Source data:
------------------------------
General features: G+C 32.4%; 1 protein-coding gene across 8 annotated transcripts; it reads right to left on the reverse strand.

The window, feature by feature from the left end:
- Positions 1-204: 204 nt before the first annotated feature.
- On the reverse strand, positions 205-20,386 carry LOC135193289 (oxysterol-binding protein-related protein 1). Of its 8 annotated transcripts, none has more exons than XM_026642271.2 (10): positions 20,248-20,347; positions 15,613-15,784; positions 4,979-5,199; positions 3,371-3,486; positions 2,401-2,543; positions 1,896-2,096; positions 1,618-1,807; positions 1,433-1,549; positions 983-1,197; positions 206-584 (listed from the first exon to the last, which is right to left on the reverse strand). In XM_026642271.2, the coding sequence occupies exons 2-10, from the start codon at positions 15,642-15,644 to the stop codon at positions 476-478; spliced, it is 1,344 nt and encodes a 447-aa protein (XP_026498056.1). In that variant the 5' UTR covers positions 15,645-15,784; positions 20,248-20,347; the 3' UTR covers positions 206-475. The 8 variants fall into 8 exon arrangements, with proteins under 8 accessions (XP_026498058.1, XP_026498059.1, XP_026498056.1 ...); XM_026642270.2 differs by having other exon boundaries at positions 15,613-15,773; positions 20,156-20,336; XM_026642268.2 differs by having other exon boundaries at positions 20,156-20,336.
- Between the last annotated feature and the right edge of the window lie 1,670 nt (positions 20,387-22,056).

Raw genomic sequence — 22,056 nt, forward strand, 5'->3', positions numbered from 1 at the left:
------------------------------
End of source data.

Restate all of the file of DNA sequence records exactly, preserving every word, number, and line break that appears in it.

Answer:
General features: G+C 32.4%; 1 protein-coding gene across 8 annotated transcripts; it reads right to left on the reverse strand.

The window, feature by feature from the left end:
- Positions 1-204: 204 nt before the first annotated feature.
- On the reverse strand, positions 205-20,386 carry LOC135193289 (oxysterol-binding protein-related protein 1). Of its 8 annotated transcripts, none has more exons than XM_026642271.2 (10): positions 20,248-20,347; positions 15,613-15,784; positions 4,979-5,199; positions 3,371-3,486; positions 2,401-2,543; positions 1,896-2,096; positions 1,618-1,807; positions 1,433-1,549; positions 983-1,197; positions 206-584 (listed from the first exon to the last, which is right to left on the reverse strand). In XM_026642271.2, the coding sequence occupies exons 2-10, from the start codon at positions 15,642-15,644 to the stop codon at positions 476-478; spliced, it is 1,344 nt and encodes a 447-aa protein (XP_026498056.1). In that variant the 5' UTR covers positions 15,645-15,784; positions 20,248-20,347; the 3' UTR covers positions 206-475. The 8 variants fall into 8 exon arrangements, with proteins under 8 accessions (XP_026498058.1, XP_026498059.1, XP_026498056.1 ...); XM_026642270.2 differs by having other exon boundaries at positions 15,613-15,773; positions 20,156-20,336; XM_026642268.2 differs by having other exon boundaries at positions 20,156-20,336.
- Between the last annotated feature and the right edge of the window lie 1,670 nt (positions 20,387-22,056).

Raw genomic sequence — 22,056 nt, forward strand, 5'->3', positions numbered from 1 at the left: